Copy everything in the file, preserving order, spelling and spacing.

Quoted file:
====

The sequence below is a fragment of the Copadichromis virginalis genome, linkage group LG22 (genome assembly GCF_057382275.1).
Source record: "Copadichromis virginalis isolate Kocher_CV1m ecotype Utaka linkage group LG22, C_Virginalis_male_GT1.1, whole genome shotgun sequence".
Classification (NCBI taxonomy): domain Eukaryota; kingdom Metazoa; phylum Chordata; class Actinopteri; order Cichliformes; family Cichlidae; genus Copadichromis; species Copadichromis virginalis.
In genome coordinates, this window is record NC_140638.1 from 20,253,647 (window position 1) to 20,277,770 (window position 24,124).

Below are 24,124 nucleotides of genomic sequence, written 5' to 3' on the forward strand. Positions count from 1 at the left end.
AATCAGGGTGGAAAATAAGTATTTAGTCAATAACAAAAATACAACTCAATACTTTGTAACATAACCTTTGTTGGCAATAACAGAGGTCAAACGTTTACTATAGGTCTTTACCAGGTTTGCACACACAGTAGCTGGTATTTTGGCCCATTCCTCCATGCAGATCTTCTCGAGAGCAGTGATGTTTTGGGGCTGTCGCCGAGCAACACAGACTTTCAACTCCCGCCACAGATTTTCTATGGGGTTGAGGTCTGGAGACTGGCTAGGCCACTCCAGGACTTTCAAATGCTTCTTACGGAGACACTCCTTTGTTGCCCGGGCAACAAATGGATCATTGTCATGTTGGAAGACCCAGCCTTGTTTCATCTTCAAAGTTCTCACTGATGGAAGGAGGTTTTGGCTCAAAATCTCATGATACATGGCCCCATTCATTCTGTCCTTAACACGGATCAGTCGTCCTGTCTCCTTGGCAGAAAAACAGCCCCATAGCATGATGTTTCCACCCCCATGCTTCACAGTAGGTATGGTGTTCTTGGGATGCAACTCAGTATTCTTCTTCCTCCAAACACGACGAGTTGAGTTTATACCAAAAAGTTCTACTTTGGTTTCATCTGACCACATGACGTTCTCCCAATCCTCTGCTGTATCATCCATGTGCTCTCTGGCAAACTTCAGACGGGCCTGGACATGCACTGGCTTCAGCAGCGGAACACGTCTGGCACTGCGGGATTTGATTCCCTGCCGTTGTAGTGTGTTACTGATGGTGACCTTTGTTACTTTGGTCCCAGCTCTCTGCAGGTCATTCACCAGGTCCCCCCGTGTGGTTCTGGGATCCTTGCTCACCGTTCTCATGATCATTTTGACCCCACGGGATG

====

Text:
The sequence below is a fragment of the Copadichromis virginalis genome, linkage group LG22 (genome assembly GCF_057382275.1).
Source record: "Copadichromis virginalis isolate Kocher_CV1m ecotype Utaka linkage group LG22, C_Virginalis_male_GT1.1, whole genome shotgun sequence".
Classification (NCBI taxonomy): domain Eukaryota; kingdom Metazoa; phylum Chordata; class Actinopteri; order Cichliformes; family Cichlidae; genus Copadichromis; species Copadichromis virginalis.
In genome coordinates, this window is record NC_140638.1 from 20,253,647 (window position 1) to 20,277,770 (window position 24,124).

Below are 24,124 nucleotides of genomic sequence, written 5' to 3' on the forward strand. Positions count from 1 at the left end.
AATCAGGGTGGAAAATAAGTATTTAGTCAATAACAAAAATACAACTCAATACTTTGTAACATAACCTTTGTTGGCAATAACAGAGGTCAAACGTTTACTATAGGTCTTTACCAGGTTTGCACACACAGTAGCTGGTATTTTGGCCCATTCCTCCATGCAGATCTTCTCGAGAGCAGTGATGTTTTGGGGCTGTCGCCGAGCAACACAGACTTTCAACTCCCGCCACAGATTTTCTATGGGGTTGAGGTCTGGAGACTGGCTAGGCCACTCCAGGACTTTCAAATGCTTCTTACGGAGACACTCCTTTGTTGCCCGGGCAACAAATGGATCATTGTCATGTTGGAAGACCCAGCCTTGTTTCATCTTCAAAGTTCTCACTGATGGAAGGAGGTTTTGGCTCAAAATCTCATGATACATGGCCCCATTCATTCTGTCCTTAACACGGATCAGTCGTCCTGTCTCCTTGGCAGAAAAACAGCCCCATAGCATGATGTTTCCACCCCCATGCTTCACAGTAGGTATGGTGTTCTTGGGATGCAACTCAGTATTCTTCTTCCTCCAAACACGACGAGTTGAGTTTATACCAAAAAGTTCTACTTTGGTTTCATCTGACCACATGACGTTCTCCCAATCCTCTGCTGTATCATCCATGTGCTCTCTGGCAAACTTCAGACGGGCCTGGACATGCACTGGCTTCAGCAGCGGAACACGTCTGGCACTGCGGGATTTGATTCCCTGCCGTTGTAGTGTGTTACTGATGGTGACCTTTGTTACTTTGGTCCCAGCTCTCTGCAGGTCATTCACCAGGTCCCCCCGTGTGGTTCTGGGATCCTTGCTCACCGTTCTCATGATCATTTTGACCCCACGGGATG